The latter is a different story. In that case, some self-evaluation may in order. Did your eating pattern change for any particular reason such as stress at work, a move, financial issues or domestic problems? Did you stop exercising? Age may also be a factor. As you get older, your metabolism slows down and you require less food than you used to – but your habits have not kept up with your biological changes.
One of the greatest frustrations people with weight problems can go through is the so called weight cycling or yo-yo dieting – losing weight successfully, only to gain it all back. Unfortunately, this phenomenon is quite common. Over 80 percent of dieters regain some or all of their former weight back within two years and two-thirds of once successful dieters end up heavier than they were before their initial weight loss, according to a study by the University of California at Los Angeles (UCLA).
Yo-Yo dieting is not only emotionally frustrating, it can also have serious consequences for a person’s physical well-being. “The more diets you’ve been on, the harder it becomes to lose weight,” said Dr. Kelly Brownwell, director of the Rudd Center for Food Policy and Obesity at Yale University.
Even on a sensible diet, your body is reluctant to let go of some of its mass. When you are dieting, it may perceive it as impending starvation and a threat to its survival. In cases of rapid weight loss (e.g. crash diets), a metabolic overcompensation can kick in, resulting in a slower metabolism and greater difficulty to lose additional weight.
Weight cycling can actually change your physiology, according to Dr. Brownwell. One of the reasons for this is that through dieting a hunger hormone called ghrelin increases, and a fullness hormone called leptin decreases, so you feel hungrier and less satiated every time around. Also, frequent yo-yo dieting lets you lose muscle mass and replaces it with fat as you regain weight. Because muscle burns many more calories than fat does, your metabolism slows down even further.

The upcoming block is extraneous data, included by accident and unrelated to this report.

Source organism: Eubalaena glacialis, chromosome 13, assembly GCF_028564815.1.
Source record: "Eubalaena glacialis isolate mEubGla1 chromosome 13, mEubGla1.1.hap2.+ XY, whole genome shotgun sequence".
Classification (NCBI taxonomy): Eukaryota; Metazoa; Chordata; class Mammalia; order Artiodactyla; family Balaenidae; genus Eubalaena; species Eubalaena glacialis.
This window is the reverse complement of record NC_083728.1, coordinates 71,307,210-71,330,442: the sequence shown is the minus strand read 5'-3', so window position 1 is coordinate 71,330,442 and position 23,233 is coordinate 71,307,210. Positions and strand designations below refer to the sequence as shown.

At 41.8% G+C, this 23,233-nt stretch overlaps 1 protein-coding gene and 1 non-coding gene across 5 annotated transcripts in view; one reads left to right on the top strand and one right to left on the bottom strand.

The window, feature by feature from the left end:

“Losing and regaining weight regularly takes a huge toll on your body,” said Dr. Keith Ayoob, professor at Einstein College of Medicine at Yeshiva University in New York, not just aesthetically by loss of skin elasticity but, more importantly, by the damage being done to the inner organs, the arteries and the skeletal system, and by a host of potentially life-threatening illnesses resulting from unhealthy weight gain like diabetes, heart disease, high blood pressure and cancer.
Of course, there are cases where the body is resistant to weight loss because of an underactive thyroid or other disorders. But those are relatively rare by comparison to diet and lifestyle-induced weight fluctuations. In the absence of such medical conditions, the best way to prevent weight gain and promote weight loss (if necessary) is, as always, healthy eating, regular exercise, managing stress and getting enough sleep – in other words, opting for an all-around healthy lifestyle.
Timi Gustafson R.D. is a clinical dietitian and author of the book “The Healthy Diner – How to Eat Right and Still Have Fun”, which is available on her blog, “Food and Health with Timi Gustafson R.D.” (http://www.timigustafson.com), and at amazon.com. You can follow Timi on Twitter (http://twitter.com/TimiGustafsonRD) and on Facebook.